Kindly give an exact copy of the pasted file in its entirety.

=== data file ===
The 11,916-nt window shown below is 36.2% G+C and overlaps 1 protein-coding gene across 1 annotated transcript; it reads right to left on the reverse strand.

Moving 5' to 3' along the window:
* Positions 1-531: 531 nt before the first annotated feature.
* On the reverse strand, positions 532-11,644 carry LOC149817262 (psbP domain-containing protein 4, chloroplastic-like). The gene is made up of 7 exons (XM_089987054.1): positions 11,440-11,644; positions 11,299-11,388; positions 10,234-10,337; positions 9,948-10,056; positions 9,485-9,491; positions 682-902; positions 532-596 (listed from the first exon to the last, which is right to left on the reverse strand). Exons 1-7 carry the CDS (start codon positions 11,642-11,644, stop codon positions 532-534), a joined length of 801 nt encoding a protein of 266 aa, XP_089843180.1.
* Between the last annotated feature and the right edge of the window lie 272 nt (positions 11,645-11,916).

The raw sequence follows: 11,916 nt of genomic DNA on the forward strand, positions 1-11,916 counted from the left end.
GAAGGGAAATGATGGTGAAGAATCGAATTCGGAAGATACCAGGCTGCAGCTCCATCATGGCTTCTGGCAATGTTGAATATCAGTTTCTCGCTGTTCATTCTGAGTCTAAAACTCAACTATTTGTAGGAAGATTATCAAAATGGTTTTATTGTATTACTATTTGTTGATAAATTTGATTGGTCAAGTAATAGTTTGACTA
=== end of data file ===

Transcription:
The 11,916-nt window shown below is 36.2% G+C and overlaps 1 protein-coding gene across 1 annotated transcript; it reads right to left on the reverse strand.

Moving 5' to 3' along the window:
* Positions 1-531: 531 nt before the first annotated feature.
* On the reverse strand, positions 532-11,644 carry LOC149817262 (psbP domain-containing protein 4, chloroplastic-like). The gene is made up of 7 exons (XM_089987054.1): positions 11,440-11,644; positions 11,299-11,388; positions 10,234-10,337; positions 9,948-10,056; positions 9,485-9,491; positions 682-902; positions 532-596 (listed from the first exon to the last, which is right to left on the reverse strand). Exons 1-7 carry the CDS (start codon positions 11,642-11,644, stop codon positions 532-534), a joined length of 801 nt encoding a protein of 266 aa, XP_089843180.1.
* Between the last annotated feature and the right edge of the window lie 272 nt (positions 11,645-11,916).

The raw sequence follows: 11,916 nt of genomic DNA on the forward strand, positions 1-11,916 counted from the left end.
GAAGGGAAATGATGGTGAAGAATCGAATTCGGAAGATACCAGGCTGCAGCTCCATCATGGCTTCTGGCAATGTTGAATATCAGTTTCTCGCTGTTCATTCTGAGTCTAAAACTCAACTATTTGTAGGAAGATTATCAAAATGGTTTTATTGTATTACTATTTGTTGATAAATTTGATTGGTCAAGTAATAGTTTGACTA